Poor railway track subsurface or surface drainage caused by the inappropriate design of drainage assets or their lack of maintenance is a major contributor to a variety of railway substructure failures and can necessitate significant unplanned maintenance and the imposition of costly speed restrictions. In order to predict and prevent the premature failure of drainage systems, track engineers need to understand the causal factors affecting poor drainage. However, this is often a difficult task due to the complex interaction between subsurface and surface drainage systems and the various poorly recognised and understood manifestations of inadequate drainage, by which the track drainage managers usually diagnose the causes of track failure and prescribes the required maintenance. To address this, this paper explores the use of fault trees to understand the causal factors affecting poor railway track drainage. A methodology is described which can be used by track drainage managers to systematically diagnose the causal factors and modes of railway track drainage failure. To this end, two sub-fault trees for subsurface drainage and three sub-fault tree for surface drainage are developed, and the applicability of the methodology is demonstrataed for the UK railway.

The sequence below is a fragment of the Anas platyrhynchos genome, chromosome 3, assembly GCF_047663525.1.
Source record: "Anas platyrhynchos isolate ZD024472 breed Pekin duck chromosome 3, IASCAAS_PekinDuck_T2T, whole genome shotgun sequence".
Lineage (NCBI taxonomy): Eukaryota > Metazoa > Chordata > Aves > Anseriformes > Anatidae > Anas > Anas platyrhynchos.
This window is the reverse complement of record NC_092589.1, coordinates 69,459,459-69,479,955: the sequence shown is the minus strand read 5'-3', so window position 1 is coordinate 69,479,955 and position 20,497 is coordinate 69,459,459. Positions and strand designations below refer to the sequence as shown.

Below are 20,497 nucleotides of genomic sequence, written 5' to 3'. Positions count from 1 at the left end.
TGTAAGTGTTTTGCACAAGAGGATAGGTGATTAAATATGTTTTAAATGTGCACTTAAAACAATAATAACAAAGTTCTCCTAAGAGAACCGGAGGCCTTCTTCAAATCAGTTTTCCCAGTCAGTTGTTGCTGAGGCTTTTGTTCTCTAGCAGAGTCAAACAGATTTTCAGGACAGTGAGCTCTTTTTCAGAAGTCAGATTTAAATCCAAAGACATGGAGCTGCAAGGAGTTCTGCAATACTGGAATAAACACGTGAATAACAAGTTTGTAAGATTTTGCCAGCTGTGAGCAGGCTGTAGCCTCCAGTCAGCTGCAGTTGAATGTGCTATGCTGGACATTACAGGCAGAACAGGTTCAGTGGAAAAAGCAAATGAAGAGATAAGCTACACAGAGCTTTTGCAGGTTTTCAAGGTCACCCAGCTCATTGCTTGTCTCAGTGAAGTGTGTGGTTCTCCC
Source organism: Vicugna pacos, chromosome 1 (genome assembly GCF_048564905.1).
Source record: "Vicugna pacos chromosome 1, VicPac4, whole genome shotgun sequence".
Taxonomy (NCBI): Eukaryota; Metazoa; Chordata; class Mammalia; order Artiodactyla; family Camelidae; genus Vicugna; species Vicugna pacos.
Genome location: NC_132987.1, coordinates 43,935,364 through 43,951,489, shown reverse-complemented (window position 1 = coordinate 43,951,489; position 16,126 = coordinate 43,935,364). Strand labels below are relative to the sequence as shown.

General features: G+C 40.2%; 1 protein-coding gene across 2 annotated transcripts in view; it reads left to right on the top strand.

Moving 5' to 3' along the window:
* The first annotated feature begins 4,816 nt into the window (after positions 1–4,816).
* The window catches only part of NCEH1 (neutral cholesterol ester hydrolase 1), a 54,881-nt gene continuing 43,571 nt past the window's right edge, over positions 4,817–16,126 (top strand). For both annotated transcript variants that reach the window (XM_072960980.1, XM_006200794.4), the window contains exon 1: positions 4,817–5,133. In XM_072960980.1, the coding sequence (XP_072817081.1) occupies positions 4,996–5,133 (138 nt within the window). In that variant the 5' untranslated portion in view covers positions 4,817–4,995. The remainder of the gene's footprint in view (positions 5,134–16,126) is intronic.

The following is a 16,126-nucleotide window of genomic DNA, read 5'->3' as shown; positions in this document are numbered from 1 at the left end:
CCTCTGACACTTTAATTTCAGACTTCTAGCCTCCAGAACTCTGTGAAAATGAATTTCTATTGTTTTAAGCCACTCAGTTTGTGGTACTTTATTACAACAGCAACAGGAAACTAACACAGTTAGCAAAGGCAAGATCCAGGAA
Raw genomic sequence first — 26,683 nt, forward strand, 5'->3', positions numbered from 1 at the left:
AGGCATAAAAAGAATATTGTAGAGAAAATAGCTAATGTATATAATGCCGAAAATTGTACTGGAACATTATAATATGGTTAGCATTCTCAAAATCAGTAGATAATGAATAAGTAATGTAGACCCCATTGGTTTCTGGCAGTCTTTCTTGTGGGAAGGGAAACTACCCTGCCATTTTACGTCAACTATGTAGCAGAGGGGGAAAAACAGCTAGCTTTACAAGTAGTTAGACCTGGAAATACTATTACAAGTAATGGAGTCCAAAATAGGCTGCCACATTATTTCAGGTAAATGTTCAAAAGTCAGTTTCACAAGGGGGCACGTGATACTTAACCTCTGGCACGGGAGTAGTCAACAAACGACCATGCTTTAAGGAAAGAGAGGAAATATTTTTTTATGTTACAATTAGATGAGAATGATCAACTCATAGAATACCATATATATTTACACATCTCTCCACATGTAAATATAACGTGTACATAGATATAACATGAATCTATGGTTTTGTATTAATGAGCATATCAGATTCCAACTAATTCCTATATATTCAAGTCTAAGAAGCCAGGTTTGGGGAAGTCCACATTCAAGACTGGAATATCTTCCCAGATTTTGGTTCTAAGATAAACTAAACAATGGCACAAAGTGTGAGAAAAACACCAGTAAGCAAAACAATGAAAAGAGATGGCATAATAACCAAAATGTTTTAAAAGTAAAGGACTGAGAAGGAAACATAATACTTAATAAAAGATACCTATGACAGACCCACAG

|Publication status||Published - 22 Jun 2017|
|Event||Railway Engineering 2017: 14th International Conference & Exhibition - Radisson Blu Hotel, Royal Mile, Edinburgh, United Kingdom|
Duration: 21 Jun 2017 → 22 Jun 2017
|Conference||Railway Engineering 2017|
|Period||21/06/17 → 22/06/17|